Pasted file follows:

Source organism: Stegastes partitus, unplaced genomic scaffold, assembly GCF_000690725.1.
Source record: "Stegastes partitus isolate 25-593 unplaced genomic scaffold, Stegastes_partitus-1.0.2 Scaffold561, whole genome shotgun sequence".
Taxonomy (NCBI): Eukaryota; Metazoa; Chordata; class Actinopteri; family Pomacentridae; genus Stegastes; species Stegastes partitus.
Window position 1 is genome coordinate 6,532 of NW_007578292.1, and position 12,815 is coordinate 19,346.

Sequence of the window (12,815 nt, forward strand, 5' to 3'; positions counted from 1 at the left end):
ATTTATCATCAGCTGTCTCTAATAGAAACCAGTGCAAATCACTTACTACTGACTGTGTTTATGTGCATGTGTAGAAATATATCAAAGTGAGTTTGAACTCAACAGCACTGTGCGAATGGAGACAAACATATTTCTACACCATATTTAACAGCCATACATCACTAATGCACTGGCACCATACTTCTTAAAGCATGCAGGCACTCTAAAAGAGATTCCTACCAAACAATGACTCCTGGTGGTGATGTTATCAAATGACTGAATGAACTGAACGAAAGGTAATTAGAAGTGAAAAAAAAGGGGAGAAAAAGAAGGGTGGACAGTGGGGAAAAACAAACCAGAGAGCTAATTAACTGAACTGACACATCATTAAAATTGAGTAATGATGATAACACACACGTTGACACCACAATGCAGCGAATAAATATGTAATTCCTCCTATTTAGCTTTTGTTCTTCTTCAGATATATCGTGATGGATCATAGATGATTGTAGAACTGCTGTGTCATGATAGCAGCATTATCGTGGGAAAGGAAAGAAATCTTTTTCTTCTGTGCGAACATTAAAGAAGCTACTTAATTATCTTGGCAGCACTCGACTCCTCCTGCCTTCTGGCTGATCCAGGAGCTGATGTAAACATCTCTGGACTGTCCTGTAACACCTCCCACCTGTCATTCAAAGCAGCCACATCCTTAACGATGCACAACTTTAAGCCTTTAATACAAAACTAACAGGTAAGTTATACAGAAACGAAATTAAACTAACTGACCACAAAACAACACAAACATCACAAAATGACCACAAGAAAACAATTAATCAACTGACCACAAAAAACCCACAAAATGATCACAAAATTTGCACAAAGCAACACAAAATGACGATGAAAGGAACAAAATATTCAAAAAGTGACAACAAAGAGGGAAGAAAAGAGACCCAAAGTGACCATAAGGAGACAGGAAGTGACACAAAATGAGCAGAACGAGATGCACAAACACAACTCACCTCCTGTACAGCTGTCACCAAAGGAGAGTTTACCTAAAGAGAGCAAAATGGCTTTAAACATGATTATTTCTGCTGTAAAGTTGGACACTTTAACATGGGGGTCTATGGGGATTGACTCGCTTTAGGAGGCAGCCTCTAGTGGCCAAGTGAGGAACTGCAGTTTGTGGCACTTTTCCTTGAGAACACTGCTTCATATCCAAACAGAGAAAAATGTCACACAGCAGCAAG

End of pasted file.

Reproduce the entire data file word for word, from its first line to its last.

Source organism: Stegastes partitus, unplaced genomic scaffold, assembly GCF_000690725.1.
Source record: "Stegastes partitus isolate 25-593 unplaced genomic scaffold, Stegastes_partitus-1.0.2 Scaffold561, whole genome shotgun sequence".
Taxonomy (NCBI): Eukaryota; Metazoa; Chordata; class Actinopteri; family Pomacentridae; genus Stegastes; species Stegastes partitus.
Window position 1 is genome coordinate 6,532 of NW_007578292.1, and position 12,815 is coordinate 19,346.

Sequence of the window (12,815 nt, forward strand, 5' to 3'; positions counted from 1 at the left end):
ATTTATCATCAGCTGTCTCTAATAGAAACCAGTGCAAATCACTTACTACTGACTGTGTTTATGTGCATGTGTAGAAATATATCAAAGTGAGTTTGAACTCAACAGCACTGTGCGAATGGAGACAAACATATTTCTACACCATATTTAACAGCCATACATCACTAATGCACTGGCACCATACTTCTTAAAGCATGCAGGCACTCTAAAAGAGATTCCTACCAAACAATGACTCCTGGTGGTGATGTTATCAAATGACTGAATGAACTGAACGAAAGGTAATTAGAAGTGAAAAAAAAGGGGAGAAAAAGAAGGGTGGACAGTGGGGAAAAACAAACCAGAGAGCTAATTAACTGAACTGACACATCATTAAAATTGAGTAATGATGATAACACACACGTTGACACCACAATGCAGCGAATAAATATGTAATTCCTCCTATTTAGCTTTTGTTCTTCTTCAGATATATCGTGATGGATCATAGATGATTGTAGAACTGCTGTGTCATGATAGCAGCATTATCGTGGGAAAGGAAAGAAATCTTTTTCTTCTGTGCGAACATTAAAGAAGCTACTTAATTATCTTGGCAGCACTCGACTCCTCCTGCCTTCTGGCTGATCCAGGAGCTGATGTAAACATCTCTGGACTGTCCTGTAACACCTCCCACCTGTCATTCAAAGCAGCCACATCCTTAACGATGCACAACTTTAAGCCTTTAATACAAAACTAACAGGTAAGTTATACAGAAACGAAATTAAACTAACTGACCACAAAACAACACAAACATCACAAAATGACCACAAGAAAACAATTAATCAACTGACCACAAAAAACCCACAAAATGATCACAAAATTTGCACAAAGCAACACAAAATGACGATGAAAGGAACAAAATATTCAAAAAGTGACAACAAAGAGGGAAGAAAAGAGACCCAAAGTGACCATAAGGAGACAGGAAGTGACACAAAATGAGCAGAACGAGATGCACAAACACAACTCACCTCCTGTACAGCTGTCACCAAAGGAGAGTTTACCTAAAGAGAGCAAAATGGCTTTAAACATGATTATTTCTGCTGTAAAGTTGGACACTTTAACATGGGGGTCTATGGGGATTGACTCGCTTTAGGAGGCAGCCTCTAGTGGCCAAGTGAGGAACTGCAGTTTGTGGCACTTTTCCTTGAGAACACTGCTTCATATCCAAACAGAGAAAAATGTCACACAGCAGCAAG